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rwarren, if it took all day to clear off the top of the bed, then the house is in a serious hoarding condition. Especially since you wrote "very little effort was made to help me clear the hall completely of stuff, in order to get the carrier down the hall." If there is an elder in the home, why on earth have things sitting in the hallway? That's an accident waiting to happen.

Now what about the 3 hours to get to your home.... do you live way out in a rural area where the nearest ambulance service is 200 miles away, or did the weather play a part in the time?

What caught my attention, and I don't wish to be rude here, you mainly wrote in detail about the house and its content. How about why did your Mom fall? What is her age and medical issues? Does she use a cane or a walker? Does she live with you or you with her? Has she fallen before? Often or rarely?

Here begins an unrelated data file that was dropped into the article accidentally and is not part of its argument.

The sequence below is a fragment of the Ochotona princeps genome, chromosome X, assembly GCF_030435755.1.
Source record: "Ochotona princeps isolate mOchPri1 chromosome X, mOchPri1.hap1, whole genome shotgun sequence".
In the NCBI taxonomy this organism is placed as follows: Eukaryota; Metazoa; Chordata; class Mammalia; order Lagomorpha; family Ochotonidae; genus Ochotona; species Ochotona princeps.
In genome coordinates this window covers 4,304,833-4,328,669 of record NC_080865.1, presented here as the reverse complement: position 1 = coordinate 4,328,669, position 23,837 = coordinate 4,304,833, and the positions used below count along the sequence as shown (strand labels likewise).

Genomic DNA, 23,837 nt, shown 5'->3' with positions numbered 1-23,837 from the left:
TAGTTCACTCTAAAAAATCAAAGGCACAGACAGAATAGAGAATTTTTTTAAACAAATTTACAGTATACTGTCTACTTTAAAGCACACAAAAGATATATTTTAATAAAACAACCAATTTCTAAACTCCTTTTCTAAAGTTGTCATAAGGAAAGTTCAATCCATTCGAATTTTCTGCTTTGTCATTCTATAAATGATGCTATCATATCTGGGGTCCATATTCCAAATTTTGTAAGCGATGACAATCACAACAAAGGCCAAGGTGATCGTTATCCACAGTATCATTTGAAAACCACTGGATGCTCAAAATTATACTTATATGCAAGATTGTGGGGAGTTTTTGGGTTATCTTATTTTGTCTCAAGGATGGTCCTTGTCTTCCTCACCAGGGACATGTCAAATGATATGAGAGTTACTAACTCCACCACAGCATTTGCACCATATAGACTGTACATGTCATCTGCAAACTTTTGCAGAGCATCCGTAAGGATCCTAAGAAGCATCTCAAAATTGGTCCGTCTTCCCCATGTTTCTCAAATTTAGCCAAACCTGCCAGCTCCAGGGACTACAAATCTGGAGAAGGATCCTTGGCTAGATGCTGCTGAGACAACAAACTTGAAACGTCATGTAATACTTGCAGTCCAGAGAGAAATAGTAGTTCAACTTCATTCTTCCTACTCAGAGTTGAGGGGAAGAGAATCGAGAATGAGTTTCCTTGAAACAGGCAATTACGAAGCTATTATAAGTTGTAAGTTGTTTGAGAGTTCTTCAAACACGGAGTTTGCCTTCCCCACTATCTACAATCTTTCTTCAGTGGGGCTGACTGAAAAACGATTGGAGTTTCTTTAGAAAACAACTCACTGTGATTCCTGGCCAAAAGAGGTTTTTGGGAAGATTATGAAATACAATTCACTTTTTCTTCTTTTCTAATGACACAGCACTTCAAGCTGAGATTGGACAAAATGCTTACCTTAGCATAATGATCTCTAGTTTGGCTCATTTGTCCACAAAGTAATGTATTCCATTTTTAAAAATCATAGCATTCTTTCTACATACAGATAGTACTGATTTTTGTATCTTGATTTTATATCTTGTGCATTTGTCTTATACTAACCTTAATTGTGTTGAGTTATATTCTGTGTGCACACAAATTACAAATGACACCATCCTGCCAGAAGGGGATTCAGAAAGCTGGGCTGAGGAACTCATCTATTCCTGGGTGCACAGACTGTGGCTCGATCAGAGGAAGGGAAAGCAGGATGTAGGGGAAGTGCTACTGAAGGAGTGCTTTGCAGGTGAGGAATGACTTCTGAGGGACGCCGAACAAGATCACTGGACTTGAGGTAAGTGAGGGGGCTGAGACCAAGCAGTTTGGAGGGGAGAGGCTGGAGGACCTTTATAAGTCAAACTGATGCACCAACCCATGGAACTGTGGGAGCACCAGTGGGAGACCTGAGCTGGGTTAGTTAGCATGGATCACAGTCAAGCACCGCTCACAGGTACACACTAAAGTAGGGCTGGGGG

As for the EMT's joking around. In all the 911 calls I had to make for my parents, not once were any of them unprofessional.
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They were definitely rude and insensitive, which should be brought to someone's attention.
As for the stuff... I suppose it is asking a bit much to expect someone in crisis mode to be prepared, but they really couldn't be expected to wait half an hour while the hallway was cleared and the furniture rearranged, and although they might have been big strapping men it isn't in their job description to move it for you.

You, and everyone reading this thread, need to learn from this lesson and be better prepared going forward. If there is someone in your house that may need to be carried out they must to be in a room that makes it possible, clutter, stairs, narrow doorways are all barriers to care and could waste precious minutes in a real emergency.